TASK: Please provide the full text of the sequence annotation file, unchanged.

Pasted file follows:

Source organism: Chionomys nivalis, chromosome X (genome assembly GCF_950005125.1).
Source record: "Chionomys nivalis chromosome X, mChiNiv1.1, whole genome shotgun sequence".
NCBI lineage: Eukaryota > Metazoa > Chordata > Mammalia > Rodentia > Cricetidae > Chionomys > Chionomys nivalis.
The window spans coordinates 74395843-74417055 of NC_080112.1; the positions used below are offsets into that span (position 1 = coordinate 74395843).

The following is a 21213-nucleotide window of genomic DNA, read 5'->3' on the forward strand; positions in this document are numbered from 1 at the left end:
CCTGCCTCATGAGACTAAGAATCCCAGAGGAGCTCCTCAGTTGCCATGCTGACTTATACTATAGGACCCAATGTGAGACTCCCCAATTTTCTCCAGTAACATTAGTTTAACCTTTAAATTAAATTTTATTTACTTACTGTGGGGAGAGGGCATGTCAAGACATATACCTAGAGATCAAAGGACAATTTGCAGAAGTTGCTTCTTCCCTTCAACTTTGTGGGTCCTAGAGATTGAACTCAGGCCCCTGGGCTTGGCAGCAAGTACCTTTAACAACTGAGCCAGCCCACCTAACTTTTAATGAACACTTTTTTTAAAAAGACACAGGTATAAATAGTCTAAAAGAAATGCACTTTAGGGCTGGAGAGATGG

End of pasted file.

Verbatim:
Source organism: Chionomys nivalis, chromosome X (genome assembly GCF_950005125.1).
Source record: "Chionomys nivalis chromosome X, mChiNiv1.1, whole genome shotgun sequence".
NCBI lineage: Eukaryota > Metazoa > Chordata > Mammalia > Rodentia > Cricetidae > Chionomys > Chionomys nivalis.
The window spans coordinates 74395843-74417055 of NC_080112.1; the positions used below are offsets into that span (position 1 = coordinate 74395843).

The following is a 21213-nucleotide window of genomic DNA, read 5'->3' on the forward strand; positions in this document are numbered from 1 at the left end:
CCTGCCTCATGAGACTAAGAATCCCAGAGGAGCTCCTCAGTTGCCATGCTGACTTATACTATAGGACCCAATGTGAGACTCCCCAATTTTCTCCAGTAACATTAGTTTAACCTTTAAATTAAATTTTATTTACTTACTGTGGGGAGAGGGCATGTCAAGACATATACCTAGAGATCAAAGGACAATTTGCAGAAGTTGCTTCTTCCCTTCAACTTTGTGGGTCCTAGAGATTGAACTCAGGCCCCTGGGCTTGGCAGCAAGTACCTTTAACAACTGAGCCAGCCCACCTAACTTTTAATGAACACTTTTTTTAAAAAGACACAGGTATAAATAGTCTAAAAGAAATGCACTTTAGGGCTGGAGAGATGG